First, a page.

Government statistics show Waltham Forest has highest rate of hospital deaths in the country
Better hospice provision and community support is needed for people in Waltham Forest at the end of their lives, a national charity has warned.
The National Council for Palliative Care called for local health bosses to do more to help those with serious and terminal illnesses – and reduce the high rate of hospital deaths in the borough.
In Waltham Forest 66.8 percent of people die in hospital, rather than at home or in a hospice where most say they would rather end their lives.
This is the highest rate of hospital deaths in the country, according to Public Health England, with a national average of just under 50 percent.
Claire Henry, chief executive of the National Council for Palliative Care, as well as the Dying Matters Coalition, said: “Given the choice, just five per cent of people nationally say that they would want to die in hospital, which is why it’s so concerning that Waltham Forest has such a high proportion of deaths in hospital.
“This appears to be part of a wider issue for East London, with Newham, Redbridge and Barking and Dagenham having the next highest rates of hospital deaths in the country and disproportionately few people dying at home or in a hospice.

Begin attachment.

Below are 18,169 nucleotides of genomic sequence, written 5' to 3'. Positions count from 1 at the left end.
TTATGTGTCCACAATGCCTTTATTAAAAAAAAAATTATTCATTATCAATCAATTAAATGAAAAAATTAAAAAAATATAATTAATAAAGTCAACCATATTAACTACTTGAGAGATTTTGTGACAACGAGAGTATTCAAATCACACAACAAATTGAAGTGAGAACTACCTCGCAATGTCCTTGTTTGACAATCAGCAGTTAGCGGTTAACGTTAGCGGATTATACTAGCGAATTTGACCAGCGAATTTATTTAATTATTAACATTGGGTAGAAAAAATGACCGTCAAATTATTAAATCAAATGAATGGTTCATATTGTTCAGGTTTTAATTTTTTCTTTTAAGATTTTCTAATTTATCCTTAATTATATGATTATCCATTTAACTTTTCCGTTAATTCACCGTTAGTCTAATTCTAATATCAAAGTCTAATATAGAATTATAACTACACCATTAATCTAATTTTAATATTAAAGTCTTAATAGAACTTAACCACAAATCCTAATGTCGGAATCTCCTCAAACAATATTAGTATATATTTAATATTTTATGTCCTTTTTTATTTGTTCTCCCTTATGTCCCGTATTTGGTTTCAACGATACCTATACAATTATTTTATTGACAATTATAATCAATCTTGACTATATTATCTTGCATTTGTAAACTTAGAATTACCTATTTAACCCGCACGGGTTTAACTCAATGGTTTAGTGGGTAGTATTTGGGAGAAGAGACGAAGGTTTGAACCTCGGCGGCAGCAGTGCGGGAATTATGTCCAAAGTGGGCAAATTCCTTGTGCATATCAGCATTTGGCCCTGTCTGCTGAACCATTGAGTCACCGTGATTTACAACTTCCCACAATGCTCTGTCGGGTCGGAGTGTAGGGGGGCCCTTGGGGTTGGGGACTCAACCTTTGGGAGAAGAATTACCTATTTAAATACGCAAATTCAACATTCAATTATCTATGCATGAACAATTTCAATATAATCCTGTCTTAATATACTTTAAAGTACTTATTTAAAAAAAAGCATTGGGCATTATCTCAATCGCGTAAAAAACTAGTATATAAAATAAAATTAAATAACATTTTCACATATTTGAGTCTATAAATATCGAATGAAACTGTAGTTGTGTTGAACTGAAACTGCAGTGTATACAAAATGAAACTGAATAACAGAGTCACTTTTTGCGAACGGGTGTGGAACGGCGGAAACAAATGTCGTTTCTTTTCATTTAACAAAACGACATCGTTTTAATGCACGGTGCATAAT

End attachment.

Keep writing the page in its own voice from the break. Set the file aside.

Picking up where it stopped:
“There are likely to be a variety of reasons behind this, including levels of hospice provision and the availability of community support, and we very much hope that understanding why this is happening and what can be done about it is a priority for clinical commissioning groups and other local partners.”
Waltham Forest Clinical Commissioning Group (CCG), the organisation responsible for administering NHS services in the borough, says it is aware of the problem and is working to give people more choice at the end of their lives.
A spokesperson said: “Increasing choice around end of life care is a priority for NHS Waltham Forest CCG.
“Working with our health and social care partners, local people now have more choice and support so that they can choose to die at home, in a hospice, in a care home or in hospital.
“The latest statistics on where people in Waltham Forest die are from 2011 to 2013, so we cannot be sure of what has happened more recently. However, we know that one of the reasons it Waltham Forest has a higher rate than other parts of the country because our local hospital, Whipps Cross, has a palliative care ward that is designed to support people at the end of their lives.”
By James Cracknell
People in Waltham Forest who have had experiences with loved ones being cared for during the end of their lives are being asked to contact the CCG to share their experience and help shape services in the future. Visit www.walthamforestccg.nhs.uk/getinvolved